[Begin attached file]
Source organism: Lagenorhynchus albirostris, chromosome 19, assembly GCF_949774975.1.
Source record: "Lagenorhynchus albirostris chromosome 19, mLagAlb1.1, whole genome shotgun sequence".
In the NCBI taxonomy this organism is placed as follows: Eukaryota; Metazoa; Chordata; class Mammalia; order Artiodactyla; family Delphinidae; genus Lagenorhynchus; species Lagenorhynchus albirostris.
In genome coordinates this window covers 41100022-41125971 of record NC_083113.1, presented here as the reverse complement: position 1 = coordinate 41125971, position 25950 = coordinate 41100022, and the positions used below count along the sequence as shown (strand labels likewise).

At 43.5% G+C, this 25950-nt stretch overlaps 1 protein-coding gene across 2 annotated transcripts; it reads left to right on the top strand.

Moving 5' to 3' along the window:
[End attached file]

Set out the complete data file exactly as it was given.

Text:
Source organism: Lagenorhynchus albirostris, chromosome 19, assembly GCF_949774975.1.
Source record: "Lagenorhynchus albirostris chromosome 19, mLagAlb1.1, whole genome shotgun sequence".
In the NCBI taxonomy this organism is placed as follows: Eukaryota; Metazoa; Chordata; class Mammalia; order Artiodactyla; family Delphinidae; genus Lagenorhynchus; species Lagenorhynchus albirostris.
In genome coordinates this window covers 41100022-41125971 of record NC_083113.1, presented here as the reverse complement: position 1 = coordinate 41125971, position 25950 = coordinate 41100022, and the positions used below count along the sequence as shown (strand labels likewise).

At 43.5% G+C, this 25950-nt stretch overlaps 1 protein-coding gene across 2 annotated transcripts; it reads left to right on the top strand.

Moving 5' to 3' along the window: